Latvia: Parliament Decides to Lower Alcohol Tax
The Latvian parliament has passed the amendment to the excise tax law to reduce taxes by 15% for strong alcohol. It was passed with 51 votes against 31 and will come into effect on August 1, 2019 and remain effective till February 29, 2020.
The alcohol tax reductions were argued as necessary because of the Estonian move to reduce their alcohol taxes, leading to alleged cross border trade problems for Latvia. The Ministry of Finance of Latvia projected the Estonian tax cuts would lead to a €92 million loss which they project can be reduced to €32 million loss with the Latvian tax cuts.
This worrying alcohol tax race to the bottom has been unfolding in the North-Eastern Europe region since Estonia announced tax cuts earlier in the year. Both countries are attempting to generate higher profits from cross border trade – and ignore the costs of alcohol harm to their societies.
Currently Latvian alcohol prices remain lower and Estonians and Fins specifically go to Latvia to purchase alcohol. Estonia is attempting to reduce Estonians purchasing alcohol in Latvia and gain back some Finnish trade.
Evidently the public health impact of reducing alcohol taxes and the health cost has not been taken into consideration by Latvia. Reducing taxes makes alcohol more affordable and will inevitably increase the alcohol harm to the people.
Lawmakers might still decide on the tax rate’s regulation after February 29, taking into consideration agreements on budget legislation, but that will depend on Latvia’s talks with Estonia, which are necessary to prevent the situation where two countries engage into excise tax rivalry,” said Martins Bondars, chairman of the Budget and Finance (Taxation) Committee of Latvia, as per Latvian Information Agency.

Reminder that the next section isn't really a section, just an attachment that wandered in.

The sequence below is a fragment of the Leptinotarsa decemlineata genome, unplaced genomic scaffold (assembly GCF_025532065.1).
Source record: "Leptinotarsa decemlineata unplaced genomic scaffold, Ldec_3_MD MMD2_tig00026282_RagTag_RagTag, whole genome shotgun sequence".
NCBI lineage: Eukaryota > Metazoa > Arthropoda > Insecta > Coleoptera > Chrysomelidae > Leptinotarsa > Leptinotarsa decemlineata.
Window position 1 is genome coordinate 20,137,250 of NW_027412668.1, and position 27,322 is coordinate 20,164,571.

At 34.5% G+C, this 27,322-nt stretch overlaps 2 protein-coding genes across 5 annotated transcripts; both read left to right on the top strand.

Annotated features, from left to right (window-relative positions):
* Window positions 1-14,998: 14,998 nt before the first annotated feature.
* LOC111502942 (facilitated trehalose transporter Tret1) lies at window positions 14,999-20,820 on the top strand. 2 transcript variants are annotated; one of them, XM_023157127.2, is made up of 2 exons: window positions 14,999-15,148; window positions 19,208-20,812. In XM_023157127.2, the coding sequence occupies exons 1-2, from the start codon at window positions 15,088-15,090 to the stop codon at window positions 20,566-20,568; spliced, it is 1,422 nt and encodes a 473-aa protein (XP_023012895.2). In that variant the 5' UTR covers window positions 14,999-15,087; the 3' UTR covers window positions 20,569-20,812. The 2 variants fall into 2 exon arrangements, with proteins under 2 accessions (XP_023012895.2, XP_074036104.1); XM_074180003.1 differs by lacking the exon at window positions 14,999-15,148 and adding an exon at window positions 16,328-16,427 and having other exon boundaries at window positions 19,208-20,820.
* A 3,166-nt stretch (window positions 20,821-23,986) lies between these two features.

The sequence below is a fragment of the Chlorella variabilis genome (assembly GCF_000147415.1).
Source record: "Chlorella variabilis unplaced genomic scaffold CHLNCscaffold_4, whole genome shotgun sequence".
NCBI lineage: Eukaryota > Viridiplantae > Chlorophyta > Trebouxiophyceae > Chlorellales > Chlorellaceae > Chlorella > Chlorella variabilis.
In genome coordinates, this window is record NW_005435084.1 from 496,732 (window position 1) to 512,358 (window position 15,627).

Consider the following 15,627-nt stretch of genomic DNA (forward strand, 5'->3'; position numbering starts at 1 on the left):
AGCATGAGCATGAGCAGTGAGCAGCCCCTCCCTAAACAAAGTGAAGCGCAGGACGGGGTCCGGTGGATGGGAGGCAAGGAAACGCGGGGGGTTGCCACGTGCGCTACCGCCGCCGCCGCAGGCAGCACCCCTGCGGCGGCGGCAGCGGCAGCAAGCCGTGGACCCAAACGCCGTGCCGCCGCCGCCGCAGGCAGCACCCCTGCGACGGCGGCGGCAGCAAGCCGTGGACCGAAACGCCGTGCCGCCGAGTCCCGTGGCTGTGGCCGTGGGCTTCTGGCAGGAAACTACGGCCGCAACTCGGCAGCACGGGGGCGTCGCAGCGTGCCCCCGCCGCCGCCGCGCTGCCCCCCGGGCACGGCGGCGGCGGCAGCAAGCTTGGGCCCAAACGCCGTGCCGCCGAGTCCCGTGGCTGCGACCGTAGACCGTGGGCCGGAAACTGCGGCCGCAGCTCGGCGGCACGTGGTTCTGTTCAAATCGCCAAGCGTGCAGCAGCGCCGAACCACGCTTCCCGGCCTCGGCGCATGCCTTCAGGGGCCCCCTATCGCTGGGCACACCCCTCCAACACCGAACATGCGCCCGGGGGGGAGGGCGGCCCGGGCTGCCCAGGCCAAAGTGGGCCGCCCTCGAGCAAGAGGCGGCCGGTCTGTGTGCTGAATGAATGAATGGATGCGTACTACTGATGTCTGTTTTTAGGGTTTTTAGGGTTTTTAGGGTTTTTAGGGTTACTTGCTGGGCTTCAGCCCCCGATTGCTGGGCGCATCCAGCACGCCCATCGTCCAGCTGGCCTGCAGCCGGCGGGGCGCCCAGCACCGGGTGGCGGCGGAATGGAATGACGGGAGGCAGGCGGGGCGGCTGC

Cross border alcohol trade and alcohol harm in Latvia
As Reuters reports, the cross-border alcohol trade is worth around €45 million for Latvia alone. Large liquor stores in the Latvian-Estonian border regions had sold 40.5 million liters of alcohol in 2018.
Estonia’s government expects a loss of €12 million in tax revenues this year due to its tax cut but sees rising sales volumes of €3 million a year, after this year.
As the WHO reports, in Latvia (2016) alcohol is attributable to:
- 57.6% injuries
- 56.6% liver cirrhosis
- 25.3% cardiovascular disease
- 6.7% cancer
Evidently Latvia already suffers from pervasive alcohol harm. Recently the parliament made a positive move in announcing plans to bannalcohol ads, and institute other alcohol policy measures. As per WHO guidance, it would be beneficial if alcohol taxes were also increased as affordability directly links to consumption.
The cross border race will undoubtedly lead to an increase of alcohol harm rippling across the region. Governments should be focusing on safeguarding public health instead of prioritizing profits over people’s health and well-being. Specifically when health expenditure will increase in the long run through increased alcohol harm which would end up being a loss for the countries.
Short-sighted policies such as these that weaken alcohol control are a threat to health, well-being and overall development.